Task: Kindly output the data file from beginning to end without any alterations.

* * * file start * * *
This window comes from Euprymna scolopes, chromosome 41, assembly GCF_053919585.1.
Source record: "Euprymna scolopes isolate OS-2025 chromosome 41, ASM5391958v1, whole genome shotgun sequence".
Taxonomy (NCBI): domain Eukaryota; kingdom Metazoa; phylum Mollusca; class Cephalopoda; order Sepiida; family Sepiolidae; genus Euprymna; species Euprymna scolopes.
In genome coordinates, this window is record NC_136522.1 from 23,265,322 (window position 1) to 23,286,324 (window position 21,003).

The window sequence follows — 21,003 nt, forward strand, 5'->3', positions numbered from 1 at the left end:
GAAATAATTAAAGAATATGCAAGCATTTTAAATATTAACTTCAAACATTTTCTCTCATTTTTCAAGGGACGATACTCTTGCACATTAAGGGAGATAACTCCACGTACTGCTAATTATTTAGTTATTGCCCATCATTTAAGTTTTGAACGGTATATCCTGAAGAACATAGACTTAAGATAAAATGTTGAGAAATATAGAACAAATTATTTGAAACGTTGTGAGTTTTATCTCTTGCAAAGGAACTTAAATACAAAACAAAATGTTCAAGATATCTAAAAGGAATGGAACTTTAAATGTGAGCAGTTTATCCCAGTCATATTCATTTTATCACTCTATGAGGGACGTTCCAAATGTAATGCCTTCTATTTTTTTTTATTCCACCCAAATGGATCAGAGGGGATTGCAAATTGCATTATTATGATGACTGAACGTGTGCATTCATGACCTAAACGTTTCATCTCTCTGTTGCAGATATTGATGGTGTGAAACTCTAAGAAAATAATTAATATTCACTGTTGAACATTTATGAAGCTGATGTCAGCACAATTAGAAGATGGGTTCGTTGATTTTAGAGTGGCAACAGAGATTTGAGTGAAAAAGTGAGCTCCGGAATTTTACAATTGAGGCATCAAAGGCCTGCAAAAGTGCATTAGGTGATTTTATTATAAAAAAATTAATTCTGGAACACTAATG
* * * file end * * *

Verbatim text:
This window comes from Euprymna scolopes, chromosome 41, assembly GCF_053919585.1.
Source record: "Euprymna scolopes isolate OS-2025 chromosome 41, ASM5391958v1, whole genome shotgun sequence".
Taxonomy (NCBI): domain Eukaryota; kingdom Metazoa; phylum Mollusca; class Cephalopoda; order Sepiida; family Sepiolidae; genus Euprymna; species Euprymna scolopes.
In genome coordinates, this window is record NC_136522.1 from 23,265,322 (window position 1) to 23,286,324 (window position 21,003).

The window sequence follows — 21,003 nt, forward strand, 5'->3', positions numbered from 1 at the left end:
GAAATAATTAAAGAATATGCAAGCATTTTAAATATTAACTTCAAACATTTTCTCTCATTTTTCAAGGGACGATACTCTTGCACATTAAGGGAGATAACTCCACGTACTGCTAATTATTTAGTTATTGCCCATCATTTAAGTTTTGAACGGTATATCCTGAAGAACATAGACTTAAGATAAAATGTTGAGAAATATAGAACAAATTATTTGAAACGTTGTGAGTTTTATCTCTTGCAAAGGAACTTAAATACAAAACAAAATGTTCAAGATATCTAAAAGGAATGGAACTTTAAATGTGAGCAGTTTATCCCAGTCATATTCATTTTATCACTCTATGAGGGACGTTCCAAATGTAATGCCTTCTATTTTTTTTTATTCCACCCAAATGGATCAGAGGGGATTGCAAATTGCATTATTATGATGACTGAACGTGTGCATTCATGACCTAAACGTTTCATCTCTCTGTTGCAGATATTGATGGTGTGAAACTCTAAGAAAATAATTAATATTCACTGTTGAACATTTATGAAGCTGATGTCAGCACAATTAGAAGATGGGTTCGTTGATTTTAGAGTGGCAACAGAGATTTGAGTGAAAAAGTGAGCTCCGGAATTTTACAATTGAGGCATCAAAGGCCTGCAAAAGTGCATTAGGTGATTTTATTATAAAAAAATTAATTCTGGAACACTAATG